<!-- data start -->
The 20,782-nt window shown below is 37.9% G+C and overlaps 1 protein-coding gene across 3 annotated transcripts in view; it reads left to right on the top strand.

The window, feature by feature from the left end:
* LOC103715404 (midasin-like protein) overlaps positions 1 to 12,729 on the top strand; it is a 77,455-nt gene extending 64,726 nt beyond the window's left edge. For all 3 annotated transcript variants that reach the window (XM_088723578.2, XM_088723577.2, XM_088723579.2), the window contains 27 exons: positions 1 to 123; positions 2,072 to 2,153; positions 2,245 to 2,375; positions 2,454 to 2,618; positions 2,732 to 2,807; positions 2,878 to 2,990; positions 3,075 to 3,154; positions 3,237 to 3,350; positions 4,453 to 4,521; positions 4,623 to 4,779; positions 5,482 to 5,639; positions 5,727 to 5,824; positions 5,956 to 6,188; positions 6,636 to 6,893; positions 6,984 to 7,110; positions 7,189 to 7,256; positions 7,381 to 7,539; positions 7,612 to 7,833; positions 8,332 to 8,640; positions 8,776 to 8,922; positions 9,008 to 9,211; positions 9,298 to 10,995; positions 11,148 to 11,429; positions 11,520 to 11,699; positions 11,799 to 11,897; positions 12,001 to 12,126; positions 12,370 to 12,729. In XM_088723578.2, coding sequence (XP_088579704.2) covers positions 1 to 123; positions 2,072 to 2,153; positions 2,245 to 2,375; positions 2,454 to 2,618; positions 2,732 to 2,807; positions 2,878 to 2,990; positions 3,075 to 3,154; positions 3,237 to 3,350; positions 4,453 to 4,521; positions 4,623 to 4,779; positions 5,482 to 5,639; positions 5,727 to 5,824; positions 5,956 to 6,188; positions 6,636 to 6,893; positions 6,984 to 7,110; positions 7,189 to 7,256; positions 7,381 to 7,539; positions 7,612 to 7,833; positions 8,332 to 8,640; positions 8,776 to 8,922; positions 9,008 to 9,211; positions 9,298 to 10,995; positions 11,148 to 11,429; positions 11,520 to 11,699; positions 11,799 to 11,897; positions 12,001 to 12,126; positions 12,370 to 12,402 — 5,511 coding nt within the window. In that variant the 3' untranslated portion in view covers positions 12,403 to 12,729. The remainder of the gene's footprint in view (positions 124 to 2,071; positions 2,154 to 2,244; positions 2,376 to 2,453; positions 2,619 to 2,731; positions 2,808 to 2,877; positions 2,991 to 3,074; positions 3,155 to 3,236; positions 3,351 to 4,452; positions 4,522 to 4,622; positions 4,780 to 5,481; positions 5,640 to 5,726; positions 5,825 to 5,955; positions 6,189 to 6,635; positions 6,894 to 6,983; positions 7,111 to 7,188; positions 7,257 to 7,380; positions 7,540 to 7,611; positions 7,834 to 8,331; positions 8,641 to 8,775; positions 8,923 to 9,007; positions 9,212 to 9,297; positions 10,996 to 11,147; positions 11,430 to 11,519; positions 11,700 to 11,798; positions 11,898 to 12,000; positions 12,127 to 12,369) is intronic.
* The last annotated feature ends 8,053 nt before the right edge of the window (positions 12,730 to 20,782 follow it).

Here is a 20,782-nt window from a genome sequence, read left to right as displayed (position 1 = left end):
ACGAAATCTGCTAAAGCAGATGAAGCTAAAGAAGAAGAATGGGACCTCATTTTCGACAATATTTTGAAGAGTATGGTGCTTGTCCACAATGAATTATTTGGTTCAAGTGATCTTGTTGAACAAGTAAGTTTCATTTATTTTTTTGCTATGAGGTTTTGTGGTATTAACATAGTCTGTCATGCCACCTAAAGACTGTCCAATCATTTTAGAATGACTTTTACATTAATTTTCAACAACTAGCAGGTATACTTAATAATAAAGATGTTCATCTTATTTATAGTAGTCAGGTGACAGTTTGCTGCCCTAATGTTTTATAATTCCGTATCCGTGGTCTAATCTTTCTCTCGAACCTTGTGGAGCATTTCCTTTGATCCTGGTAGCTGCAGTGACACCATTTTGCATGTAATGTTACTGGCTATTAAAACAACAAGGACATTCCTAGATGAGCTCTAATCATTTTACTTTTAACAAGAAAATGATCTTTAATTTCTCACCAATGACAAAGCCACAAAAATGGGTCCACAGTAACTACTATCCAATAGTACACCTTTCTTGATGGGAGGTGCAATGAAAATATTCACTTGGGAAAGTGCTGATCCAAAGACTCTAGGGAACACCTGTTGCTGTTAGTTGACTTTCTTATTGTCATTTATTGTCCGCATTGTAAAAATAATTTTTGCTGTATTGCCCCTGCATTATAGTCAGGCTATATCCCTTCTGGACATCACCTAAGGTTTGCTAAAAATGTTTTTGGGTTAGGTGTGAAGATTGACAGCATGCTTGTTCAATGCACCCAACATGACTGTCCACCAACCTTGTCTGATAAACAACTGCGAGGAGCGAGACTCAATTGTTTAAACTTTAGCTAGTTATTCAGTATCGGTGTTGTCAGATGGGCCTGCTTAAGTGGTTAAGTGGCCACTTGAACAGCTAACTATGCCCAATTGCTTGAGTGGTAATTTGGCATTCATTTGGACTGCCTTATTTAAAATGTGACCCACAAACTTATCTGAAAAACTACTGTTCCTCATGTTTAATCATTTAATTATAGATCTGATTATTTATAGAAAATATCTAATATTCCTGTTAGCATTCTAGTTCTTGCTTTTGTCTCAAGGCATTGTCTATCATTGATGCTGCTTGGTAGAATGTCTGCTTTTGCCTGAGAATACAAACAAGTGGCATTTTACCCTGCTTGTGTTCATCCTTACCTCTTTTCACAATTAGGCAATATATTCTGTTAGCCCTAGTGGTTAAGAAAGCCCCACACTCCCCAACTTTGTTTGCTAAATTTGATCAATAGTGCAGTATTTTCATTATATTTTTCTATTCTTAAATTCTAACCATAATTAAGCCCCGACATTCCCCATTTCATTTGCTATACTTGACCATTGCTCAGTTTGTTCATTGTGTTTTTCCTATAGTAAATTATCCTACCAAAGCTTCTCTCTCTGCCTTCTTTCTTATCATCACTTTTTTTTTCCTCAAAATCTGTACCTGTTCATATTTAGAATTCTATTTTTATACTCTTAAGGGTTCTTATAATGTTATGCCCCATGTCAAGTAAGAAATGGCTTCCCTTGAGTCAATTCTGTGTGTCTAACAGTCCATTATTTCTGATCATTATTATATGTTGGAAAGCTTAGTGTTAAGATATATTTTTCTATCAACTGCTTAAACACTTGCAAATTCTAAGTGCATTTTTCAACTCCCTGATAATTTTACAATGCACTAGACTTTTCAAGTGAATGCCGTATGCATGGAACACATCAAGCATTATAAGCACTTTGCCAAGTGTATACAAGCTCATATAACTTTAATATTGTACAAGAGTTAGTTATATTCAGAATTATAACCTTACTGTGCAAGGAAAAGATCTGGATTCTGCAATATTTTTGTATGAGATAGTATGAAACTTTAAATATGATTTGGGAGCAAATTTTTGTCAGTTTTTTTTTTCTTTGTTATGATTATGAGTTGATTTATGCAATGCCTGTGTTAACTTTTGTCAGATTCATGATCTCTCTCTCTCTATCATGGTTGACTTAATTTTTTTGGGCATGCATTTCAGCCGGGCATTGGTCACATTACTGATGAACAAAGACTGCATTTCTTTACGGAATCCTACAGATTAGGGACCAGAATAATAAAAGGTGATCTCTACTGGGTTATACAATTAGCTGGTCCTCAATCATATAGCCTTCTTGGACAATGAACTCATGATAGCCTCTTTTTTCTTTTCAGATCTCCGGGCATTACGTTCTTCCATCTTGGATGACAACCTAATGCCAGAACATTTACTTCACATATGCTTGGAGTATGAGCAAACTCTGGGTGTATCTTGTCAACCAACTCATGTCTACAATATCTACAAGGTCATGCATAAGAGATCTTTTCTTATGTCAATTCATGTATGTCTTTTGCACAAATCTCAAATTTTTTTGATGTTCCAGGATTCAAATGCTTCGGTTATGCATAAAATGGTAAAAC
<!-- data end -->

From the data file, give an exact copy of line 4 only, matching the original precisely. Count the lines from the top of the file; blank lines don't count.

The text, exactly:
* The last annotated feature ends 8,053 nt before the right edge of the window (positions 12,730 to 20,782 follow it).